As recently as 2005, heart attack victims like Connie only had a 12 to 15 percent survival rate in Lucas County. That number is around 45 percent today.
“I think it’s a result of a more aggressive approach to treatment in the field and advances in the equipment and drugs we carry,” said Parquette.
During her stay at Toledo Hospital, Connie’s family and friends kept replaying the events that led to her miraculous survival.
Said Rich, her husband, “I’m what if-ing it to death. It’s pretty incredible.” What if Connie had stayed home? What if she had the attack while driving to work? What if she had driven to Dr. Stadler’s office or to the ER?
Of course, the largest what if is this: What if the students and teachers hadn’t reacted as they did?
“At McCord we have four cornerstones,” said Keith Limes, the principal. “Two of them are respect and integrity. The kids definitely reacted with those two things [in mind]. They were being really good people who cared and who still thought clearly enough to do the right thing.”
Ironically, this was the second classroom incident involving some of the same students. Earlier this school year, a student in Brian Mitchell’s class suffered a seizure. While he was attending to the student, Mitchell asked Sarah Sabol to call the office, as she did during Connie’s attack.
Jaret Hoschak, however, said he sat still and did nothing, an action that bothered him for weeks.
“I felt bad,” said Jaret, who envisions working as a U.S. Wildlife and Fish officer one day. “I could have done something to help. So when Mrs. Root collapsed, I knew I had to do something.”
Kathleen Theiss, who under extreme pressure performed critical CPR on Connie when it mattered most, deflected all praise to the students and Limes.
“I was impressed with Keith,” she said. “He had an aura of being calm. He let the teachers do what they were doing. He kept the other students in lockdown so they wouldn’t see Connie carried out to the ambulance. And, then, after the fact, he tried to control any rumors leaking out. That was important.”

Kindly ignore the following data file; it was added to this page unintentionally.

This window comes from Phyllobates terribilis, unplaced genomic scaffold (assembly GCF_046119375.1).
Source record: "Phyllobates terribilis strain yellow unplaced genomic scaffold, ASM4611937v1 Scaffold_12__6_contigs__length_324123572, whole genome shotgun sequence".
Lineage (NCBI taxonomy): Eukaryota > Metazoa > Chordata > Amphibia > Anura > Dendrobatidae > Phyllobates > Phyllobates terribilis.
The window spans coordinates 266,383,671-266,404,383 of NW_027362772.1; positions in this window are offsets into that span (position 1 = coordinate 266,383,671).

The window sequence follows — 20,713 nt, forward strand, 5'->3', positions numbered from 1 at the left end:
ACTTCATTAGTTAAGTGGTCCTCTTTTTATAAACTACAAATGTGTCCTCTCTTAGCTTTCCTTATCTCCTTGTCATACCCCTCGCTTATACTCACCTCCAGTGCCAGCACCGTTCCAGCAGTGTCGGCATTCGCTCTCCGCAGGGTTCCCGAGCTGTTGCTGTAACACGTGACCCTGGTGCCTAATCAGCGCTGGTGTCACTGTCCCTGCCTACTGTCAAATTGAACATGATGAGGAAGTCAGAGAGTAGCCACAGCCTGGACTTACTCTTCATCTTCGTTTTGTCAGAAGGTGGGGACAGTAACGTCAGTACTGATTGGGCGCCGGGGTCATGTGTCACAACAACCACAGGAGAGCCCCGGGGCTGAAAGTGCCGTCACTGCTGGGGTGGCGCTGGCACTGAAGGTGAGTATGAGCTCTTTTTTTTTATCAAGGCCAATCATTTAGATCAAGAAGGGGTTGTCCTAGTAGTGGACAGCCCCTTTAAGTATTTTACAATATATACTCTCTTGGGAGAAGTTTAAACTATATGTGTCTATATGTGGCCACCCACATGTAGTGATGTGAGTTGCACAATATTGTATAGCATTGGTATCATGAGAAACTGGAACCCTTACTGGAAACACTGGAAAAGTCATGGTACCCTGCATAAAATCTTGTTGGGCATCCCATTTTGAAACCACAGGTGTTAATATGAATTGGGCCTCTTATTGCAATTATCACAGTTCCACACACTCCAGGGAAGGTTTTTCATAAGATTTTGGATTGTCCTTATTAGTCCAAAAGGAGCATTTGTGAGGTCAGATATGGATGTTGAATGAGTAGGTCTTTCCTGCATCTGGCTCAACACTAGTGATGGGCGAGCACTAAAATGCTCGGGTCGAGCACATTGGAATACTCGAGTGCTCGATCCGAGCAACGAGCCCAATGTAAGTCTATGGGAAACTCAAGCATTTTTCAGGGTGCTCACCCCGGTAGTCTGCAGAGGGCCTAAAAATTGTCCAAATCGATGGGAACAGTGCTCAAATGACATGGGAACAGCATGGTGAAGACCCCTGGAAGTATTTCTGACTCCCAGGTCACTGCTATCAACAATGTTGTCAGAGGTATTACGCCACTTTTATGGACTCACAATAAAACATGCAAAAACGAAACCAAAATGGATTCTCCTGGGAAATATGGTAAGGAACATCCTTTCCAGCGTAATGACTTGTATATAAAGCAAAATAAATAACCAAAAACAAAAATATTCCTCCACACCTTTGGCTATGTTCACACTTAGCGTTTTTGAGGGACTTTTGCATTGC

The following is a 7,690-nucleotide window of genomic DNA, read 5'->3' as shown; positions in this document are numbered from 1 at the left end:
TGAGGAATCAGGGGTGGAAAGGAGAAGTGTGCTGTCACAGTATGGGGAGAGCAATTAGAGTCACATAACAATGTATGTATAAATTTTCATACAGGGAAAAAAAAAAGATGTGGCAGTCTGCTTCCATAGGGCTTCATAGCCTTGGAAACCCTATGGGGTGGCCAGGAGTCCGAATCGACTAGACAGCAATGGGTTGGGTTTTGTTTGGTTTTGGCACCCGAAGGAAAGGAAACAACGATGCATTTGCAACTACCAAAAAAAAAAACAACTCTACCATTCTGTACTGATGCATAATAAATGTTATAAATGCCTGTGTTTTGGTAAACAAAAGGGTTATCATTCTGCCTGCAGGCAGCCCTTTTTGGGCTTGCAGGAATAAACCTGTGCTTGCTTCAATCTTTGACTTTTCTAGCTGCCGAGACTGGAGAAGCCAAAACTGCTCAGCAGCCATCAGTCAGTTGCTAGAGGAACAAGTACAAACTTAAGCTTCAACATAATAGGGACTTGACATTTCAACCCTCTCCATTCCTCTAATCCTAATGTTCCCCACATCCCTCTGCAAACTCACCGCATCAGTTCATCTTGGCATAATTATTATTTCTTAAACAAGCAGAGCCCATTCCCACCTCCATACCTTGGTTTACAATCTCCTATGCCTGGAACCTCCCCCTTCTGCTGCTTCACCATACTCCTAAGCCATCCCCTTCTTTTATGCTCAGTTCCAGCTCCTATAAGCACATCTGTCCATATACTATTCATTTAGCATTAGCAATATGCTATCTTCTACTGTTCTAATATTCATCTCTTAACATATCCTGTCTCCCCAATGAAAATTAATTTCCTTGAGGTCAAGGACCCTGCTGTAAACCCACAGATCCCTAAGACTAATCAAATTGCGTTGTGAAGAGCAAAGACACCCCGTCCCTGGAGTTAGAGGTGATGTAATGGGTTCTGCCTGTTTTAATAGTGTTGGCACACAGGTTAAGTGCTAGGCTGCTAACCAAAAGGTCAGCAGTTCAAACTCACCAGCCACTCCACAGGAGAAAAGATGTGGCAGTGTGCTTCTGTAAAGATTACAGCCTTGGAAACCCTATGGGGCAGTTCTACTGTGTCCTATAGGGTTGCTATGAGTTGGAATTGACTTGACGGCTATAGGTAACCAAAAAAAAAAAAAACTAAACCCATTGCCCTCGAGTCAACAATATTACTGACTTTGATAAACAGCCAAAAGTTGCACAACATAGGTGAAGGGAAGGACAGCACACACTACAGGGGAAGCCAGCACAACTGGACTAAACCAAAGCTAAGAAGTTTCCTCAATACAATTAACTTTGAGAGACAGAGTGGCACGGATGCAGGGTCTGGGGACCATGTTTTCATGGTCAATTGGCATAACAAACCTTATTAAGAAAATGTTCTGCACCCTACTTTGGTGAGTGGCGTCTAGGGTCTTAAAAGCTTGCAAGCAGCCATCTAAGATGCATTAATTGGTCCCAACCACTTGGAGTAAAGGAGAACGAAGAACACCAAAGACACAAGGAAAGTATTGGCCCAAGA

For her part, Connie – known at McCord as a strict but fair teacher who gets the maximum effort and results out of her students – has no memory of Nov. 9. In fact, her mind is blank over a 10-day period before and after her heart attack.
Presently, Connie’s at home recuperating. Six pill bottles sit on her kitchen counter, an odd site for someone who has been healthy all her life. She has frequent headaches, tires easily and is sleeping poorly. Normally a boisterous woman whose voice could be heard the length of a football field, she’s down a decibel or two at the moment.
"I’m still afraid it might happen again,” she said.
She’s scheduled to see Dr. Smith on Dec. 7 and hopes she’ll get the OK to drive so she can return to work.
Meanwhile, she’s trying to align her emotions.
“It’s hard for me to understand the enormity of what happened because I don’t remember anything,” she said. “I feel bad because I know how scared I made everyone. After listening to everyone explain what happened, I realize how lucky I am. It wasn’t my time.”
Connie is crystal clear on her thoughts about her students.
“It’s amazing, but I’m not surprised,” she said. “They’re such good kids. They’re not the sort of kids that would sit back and do nothing.”
Ditto Kathleen Theiss.
“If there’s something that needs to be done, she just does it.”
As for the future, Connie said she’ll come up with a project of some sort to show her appreciation and help others in a similar situation.
“I have to do something,” she said. “I’m just not sure what.”
Reported by George J. Tanber firstname.lastname@example.org